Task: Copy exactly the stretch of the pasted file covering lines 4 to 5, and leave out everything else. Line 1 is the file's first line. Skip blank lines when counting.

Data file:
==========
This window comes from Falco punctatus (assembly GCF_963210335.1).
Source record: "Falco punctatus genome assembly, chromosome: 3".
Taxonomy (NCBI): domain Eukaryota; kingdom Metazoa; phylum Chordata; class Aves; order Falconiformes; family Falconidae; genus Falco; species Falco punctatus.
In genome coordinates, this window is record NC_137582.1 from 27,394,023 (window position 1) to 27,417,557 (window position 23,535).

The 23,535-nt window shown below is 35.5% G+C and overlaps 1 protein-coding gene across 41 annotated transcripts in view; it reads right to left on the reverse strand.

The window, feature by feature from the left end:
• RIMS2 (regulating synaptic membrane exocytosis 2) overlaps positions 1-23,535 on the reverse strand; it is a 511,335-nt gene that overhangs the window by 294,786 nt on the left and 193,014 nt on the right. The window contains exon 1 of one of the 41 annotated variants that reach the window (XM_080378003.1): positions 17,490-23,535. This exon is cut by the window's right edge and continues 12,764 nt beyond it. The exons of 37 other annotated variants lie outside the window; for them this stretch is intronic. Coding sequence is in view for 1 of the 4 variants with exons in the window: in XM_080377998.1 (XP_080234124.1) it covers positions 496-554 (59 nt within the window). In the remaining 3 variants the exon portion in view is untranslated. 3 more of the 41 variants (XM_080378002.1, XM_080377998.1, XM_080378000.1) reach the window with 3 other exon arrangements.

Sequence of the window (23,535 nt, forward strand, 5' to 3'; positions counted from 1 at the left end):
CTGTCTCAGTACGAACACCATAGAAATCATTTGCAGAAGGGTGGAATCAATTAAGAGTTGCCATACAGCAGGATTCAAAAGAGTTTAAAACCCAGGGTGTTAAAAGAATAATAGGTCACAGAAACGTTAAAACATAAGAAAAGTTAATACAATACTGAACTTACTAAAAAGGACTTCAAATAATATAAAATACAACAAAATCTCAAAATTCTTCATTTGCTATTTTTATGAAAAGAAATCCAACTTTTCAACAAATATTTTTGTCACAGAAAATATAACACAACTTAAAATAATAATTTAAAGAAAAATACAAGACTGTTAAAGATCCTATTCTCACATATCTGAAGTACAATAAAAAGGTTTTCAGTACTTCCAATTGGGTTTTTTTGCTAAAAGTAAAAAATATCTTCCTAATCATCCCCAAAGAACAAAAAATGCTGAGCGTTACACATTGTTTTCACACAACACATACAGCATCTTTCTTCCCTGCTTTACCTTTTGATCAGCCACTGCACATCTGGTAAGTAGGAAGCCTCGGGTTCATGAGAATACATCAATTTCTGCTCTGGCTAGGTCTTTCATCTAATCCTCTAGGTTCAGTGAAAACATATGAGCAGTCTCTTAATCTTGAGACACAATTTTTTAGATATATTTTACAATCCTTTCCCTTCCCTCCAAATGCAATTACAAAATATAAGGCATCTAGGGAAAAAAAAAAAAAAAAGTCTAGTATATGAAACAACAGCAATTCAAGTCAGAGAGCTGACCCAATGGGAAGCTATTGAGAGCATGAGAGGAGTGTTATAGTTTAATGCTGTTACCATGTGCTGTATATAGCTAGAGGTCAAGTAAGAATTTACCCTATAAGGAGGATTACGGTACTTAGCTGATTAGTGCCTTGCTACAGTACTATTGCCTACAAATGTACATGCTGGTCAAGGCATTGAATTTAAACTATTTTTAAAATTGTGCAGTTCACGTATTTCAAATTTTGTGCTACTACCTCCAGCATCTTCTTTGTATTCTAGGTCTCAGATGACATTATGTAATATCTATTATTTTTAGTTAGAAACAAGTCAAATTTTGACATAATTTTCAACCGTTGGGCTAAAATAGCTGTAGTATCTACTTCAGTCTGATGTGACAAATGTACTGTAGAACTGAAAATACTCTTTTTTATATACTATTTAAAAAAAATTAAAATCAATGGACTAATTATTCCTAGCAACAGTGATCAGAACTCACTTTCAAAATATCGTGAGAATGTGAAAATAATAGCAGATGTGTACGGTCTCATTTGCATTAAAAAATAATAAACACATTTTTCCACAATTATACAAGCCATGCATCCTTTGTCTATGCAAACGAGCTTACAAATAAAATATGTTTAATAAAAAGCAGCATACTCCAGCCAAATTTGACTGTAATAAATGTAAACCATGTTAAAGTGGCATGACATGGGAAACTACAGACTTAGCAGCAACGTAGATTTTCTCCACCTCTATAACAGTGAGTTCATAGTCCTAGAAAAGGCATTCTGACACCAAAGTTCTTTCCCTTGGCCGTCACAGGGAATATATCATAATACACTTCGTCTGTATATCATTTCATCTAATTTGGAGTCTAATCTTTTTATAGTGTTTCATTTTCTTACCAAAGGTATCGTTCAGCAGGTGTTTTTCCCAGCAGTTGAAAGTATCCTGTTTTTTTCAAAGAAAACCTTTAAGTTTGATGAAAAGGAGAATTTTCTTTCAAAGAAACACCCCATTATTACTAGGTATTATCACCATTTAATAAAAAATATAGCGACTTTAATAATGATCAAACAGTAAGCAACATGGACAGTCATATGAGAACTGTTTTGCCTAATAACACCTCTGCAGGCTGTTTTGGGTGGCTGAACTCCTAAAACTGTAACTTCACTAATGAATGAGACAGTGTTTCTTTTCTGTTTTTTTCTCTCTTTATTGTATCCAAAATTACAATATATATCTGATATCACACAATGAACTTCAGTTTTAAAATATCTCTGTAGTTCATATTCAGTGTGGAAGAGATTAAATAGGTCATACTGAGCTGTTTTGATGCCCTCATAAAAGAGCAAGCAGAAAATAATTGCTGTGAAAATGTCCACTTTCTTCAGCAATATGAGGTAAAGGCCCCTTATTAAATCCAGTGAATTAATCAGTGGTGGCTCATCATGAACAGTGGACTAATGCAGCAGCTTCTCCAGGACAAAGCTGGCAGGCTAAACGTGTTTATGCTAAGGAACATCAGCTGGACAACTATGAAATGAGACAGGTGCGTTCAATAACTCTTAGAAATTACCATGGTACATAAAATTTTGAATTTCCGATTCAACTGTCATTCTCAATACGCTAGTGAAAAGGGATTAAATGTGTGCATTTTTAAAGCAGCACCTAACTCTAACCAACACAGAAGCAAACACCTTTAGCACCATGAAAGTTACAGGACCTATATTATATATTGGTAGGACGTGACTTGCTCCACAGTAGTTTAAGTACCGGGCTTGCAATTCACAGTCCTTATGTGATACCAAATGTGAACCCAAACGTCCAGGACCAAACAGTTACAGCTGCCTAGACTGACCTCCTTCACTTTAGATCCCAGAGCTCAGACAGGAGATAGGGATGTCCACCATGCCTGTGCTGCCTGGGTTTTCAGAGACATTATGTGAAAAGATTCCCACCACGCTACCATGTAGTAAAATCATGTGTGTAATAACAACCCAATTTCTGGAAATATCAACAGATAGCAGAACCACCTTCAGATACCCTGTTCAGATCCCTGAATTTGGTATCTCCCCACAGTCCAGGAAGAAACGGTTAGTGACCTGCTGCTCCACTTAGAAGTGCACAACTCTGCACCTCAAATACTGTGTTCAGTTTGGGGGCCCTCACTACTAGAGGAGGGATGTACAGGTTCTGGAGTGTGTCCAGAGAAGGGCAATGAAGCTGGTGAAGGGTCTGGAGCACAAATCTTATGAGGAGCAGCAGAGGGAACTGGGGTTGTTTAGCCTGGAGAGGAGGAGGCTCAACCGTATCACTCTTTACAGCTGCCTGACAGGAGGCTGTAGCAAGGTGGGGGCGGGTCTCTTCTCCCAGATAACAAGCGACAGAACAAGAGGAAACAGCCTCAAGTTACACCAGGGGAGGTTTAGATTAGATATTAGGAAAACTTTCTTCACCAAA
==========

In genome coordinates, this window is record NC_137582.1 from 27,394,023 (window position 1) to 27,417,557 (window position 23,535).

The 23,535-nt window shown below is 35.5% G+C and overlaps 1 protein-coding gene across 41 annotated transcripts in view; it reads right to left on the reverse strand.